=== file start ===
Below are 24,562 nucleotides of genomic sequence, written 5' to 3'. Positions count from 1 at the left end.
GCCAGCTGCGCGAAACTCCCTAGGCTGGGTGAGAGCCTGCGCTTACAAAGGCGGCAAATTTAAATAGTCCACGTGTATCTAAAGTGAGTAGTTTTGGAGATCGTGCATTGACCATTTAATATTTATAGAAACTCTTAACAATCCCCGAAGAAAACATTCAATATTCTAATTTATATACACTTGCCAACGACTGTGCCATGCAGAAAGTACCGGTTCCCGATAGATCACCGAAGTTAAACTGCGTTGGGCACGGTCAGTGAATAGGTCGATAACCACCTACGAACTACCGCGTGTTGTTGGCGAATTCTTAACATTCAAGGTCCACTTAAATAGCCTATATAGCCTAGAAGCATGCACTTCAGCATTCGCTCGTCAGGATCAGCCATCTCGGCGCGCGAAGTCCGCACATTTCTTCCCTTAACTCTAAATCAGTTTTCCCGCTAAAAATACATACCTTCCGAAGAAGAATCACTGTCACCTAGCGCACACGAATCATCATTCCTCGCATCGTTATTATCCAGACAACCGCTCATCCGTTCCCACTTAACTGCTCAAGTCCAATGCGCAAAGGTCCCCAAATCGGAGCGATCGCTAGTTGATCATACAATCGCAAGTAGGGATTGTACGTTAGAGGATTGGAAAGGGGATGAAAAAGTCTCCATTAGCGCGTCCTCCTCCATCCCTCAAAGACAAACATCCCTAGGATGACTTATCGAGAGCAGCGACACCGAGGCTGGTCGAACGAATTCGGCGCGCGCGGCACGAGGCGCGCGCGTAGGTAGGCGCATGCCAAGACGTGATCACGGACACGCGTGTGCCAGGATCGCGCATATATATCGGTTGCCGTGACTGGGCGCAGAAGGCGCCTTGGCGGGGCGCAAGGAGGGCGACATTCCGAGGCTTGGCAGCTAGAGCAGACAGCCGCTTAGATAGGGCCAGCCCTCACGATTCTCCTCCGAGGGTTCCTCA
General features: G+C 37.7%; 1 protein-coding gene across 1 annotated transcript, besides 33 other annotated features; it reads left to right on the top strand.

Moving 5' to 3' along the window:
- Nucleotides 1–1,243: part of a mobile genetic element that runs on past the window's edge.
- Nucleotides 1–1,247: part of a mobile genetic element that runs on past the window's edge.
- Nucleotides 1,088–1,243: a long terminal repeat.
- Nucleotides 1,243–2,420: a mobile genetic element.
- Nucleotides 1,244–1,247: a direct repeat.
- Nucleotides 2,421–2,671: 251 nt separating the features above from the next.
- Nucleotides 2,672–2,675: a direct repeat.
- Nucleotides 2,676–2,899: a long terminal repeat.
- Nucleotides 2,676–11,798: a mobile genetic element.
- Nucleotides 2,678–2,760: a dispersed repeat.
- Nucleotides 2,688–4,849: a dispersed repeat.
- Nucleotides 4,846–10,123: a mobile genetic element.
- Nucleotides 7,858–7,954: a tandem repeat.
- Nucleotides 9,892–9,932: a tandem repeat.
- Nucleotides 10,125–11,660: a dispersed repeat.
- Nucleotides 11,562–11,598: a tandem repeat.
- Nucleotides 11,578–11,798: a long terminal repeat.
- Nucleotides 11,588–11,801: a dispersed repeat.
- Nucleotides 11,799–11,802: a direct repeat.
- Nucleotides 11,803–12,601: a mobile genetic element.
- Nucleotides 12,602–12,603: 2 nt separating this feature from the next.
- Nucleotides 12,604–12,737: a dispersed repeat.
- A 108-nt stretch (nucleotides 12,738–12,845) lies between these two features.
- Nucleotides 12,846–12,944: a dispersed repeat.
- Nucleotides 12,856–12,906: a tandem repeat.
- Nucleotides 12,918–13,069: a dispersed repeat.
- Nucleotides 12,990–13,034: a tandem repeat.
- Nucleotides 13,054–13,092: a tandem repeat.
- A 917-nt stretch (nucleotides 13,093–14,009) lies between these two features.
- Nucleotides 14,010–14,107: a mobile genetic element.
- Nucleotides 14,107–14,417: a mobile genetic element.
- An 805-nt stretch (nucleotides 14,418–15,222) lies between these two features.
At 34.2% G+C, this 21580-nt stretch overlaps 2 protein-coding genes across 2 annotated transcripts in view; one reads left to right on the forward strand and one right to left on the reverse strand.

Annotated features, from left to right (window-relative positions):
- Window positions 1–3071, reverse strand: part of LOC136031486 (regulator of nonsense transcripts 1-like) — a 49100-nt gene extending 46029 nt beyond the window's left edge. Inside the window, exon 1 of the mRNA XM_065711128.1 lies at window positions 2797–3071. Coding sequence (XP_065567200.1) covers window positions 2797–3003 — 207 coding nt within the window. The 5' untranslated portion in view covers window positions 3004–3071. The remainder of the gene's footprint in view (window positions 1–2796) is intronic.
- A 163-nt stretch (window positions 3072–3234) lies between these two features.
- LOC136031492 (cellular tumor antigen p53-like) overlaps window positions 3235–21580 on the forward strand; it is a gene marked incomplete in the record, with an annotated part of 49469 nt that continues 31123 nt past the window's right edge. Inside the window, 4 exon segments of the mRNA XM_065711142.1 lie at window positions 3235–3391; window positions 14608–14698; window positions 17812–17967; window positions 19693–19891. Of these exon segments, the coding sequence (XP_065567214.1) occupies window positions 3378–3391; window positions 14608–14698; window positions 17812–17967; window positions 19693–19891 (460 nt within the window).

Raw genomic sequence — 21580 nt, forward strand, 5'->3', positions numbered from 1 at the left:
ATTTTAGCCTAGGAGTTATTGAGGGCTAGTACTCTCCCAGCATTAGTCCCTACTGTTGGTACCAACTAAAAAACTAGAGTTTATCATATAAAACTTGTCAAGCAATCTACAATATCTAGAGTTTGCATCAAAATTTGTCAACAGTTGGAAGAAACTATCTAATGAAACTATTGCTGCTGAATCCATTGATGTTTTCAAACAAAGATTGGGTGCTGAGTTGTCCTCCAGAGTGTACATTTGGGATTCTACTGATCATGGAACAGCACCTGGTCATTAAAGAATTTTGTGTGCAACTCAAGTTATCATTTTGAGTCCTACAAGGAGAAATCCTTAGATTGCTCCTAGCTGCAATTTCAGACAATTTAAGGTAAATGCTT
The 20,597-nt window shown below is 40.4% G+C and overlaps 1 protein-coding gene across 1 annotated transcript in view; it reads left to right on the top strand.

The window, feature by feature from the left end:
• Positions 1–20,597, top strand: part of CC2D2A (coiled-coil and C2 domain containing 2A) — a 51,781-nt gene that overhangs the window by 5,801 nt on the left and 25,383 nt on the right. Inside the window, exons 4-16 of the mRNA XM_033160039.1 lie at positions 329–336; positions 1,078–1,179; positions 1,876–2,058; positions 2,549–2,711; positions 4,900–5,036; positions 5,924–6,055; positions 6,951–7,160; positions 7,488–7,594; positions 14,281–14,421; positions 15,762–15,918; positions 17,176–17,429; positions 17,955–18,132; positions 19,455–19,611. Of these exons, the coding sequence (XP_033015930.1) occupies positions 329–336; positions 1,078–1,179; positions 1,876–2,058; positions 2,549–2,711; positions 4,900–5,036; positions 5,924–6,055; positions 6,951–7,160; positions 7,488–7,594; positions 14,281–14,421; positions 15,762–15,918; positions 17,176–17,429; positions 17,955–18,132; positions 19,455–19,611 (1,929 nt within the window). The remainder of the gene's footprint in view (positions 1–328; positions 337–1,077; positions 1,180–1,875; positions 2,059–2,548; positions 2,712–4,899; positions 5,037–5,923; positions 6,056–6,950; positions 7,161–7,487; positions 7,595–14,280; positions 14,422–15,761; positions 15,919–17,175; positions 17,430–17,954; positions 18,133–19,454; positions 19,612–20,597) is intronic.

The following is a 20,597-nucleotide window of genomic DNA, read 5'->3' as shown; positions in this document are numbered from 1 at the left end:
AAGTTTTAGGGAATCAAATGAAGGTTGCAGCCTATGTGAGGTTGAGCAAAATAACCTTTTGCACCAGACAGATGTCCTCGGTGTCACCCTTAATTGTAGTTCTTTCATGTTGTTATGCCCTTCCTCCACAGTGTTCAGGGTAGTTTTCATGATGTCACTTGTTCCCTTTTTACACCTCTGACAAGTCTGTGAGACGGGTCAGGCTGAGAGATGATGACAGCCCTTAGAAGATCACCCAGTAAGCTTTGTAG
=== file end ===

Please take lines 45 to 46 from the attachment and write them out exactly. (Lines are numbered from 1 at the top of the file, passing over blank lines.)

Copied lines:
The window, feature by feature from the left end:
• Positions 1–20,597, top strand: part of CC2D2A (coiled-coil and C2 domain containing 2A) — a 51,781-nt gene that overhangs the window by 5,801 nt on the left and 25,383 nt on the right. Inside the window, exons 4-16 of the mRNA XM_033160039.1 lie at positions 329–336; positions 1,078–1,179; positions 1,876–2,058; positions 2,549–2,711; positions 4,900–5,036; positions 5,924–6,055; positions 6,951–7,160; positions 7,488–7,594; positions 14,281–14,421; positions 15,762–15,918; positions 17,176–17,429; positions 17,955–18,132; positions 19,455–19,611. Of these exons, the coding sequence (XP_033015930.1) occupies positions 329–336; positions 1,078–1,179; positions 1,876–2,058; positions 2,549–2,711; positions 4,900–5,036; positions 5,924–6,055; positions 6,951–7,160; positions 7,488–7,594; positions 14,281–14,421; positions 15,762–15,918; positions 17,176–17,429; positions 17,955–18,132; positions 19,455–19,611 (1,929 nt within the window). The remainder of the gene's footprint in view (positions 1–328; positions 337–1,077; positions 1,180–1,875; positions 2,059–2,548; positions 2,712–4,899; positions 5,037–5,923; positions 6,056–6,950; positions 7,161–7,487; positions 7,595–14,280; positions 14,422–15,761; positions 15,919–17,175; positions 17,430–17,954; positions 18,133–19,454; positions 19,612–20,597) is intronic.